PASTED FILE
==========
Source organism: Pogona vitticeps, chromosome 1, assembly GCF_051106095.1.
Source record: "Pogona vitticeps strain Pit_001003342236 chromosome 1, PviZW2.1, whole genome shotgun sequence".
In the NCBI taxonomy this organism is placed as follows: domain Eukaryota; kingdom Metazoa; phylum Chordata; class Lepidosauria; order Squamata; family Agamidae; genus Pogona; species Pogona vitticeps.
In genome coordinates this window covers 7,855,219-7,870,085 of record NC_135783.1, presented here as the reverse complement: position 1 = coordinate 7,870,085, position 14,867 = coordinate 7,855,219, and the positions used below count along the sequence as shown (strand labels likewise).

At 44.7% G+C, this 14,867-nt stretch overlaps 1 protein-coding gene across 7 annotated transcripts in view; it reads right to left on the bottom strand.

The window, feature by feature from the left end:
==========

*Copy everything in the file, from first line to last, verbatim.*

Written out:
Source organism: Pogona vitticeps, chromosome 1, assembly GCF_051106095.1.
Source record: "Pogona vitticeps strain Pit_001003342236 chromosome 1, PviZW2.1, whole genome shotgun sequence".
In the NCBI taxonomy this organism is placed as follows: domain Eukaryota; kingdom Metazoa; phylum Chordata; class Lepidosauria; order Squamata; family Agamidae; genus Pogona; species Pogona vitticeps.
In genome coordinates this window covers 7,855,219-7,870,085 of record NC_135783.1, presented here as the reverse complement: position 1 = coordinate 7,870,085, position 14,867 = coordinate 7,855,219, and the positions used below count along the sequence as shown (strand labels likewise).

At 44.7% G+C, this 14,867-nt stretch overlaps 1 protein-coding gene across 7 annotated transcripts in view; it reads right to left on the bottom strand.

The window, feature by feature from the left end: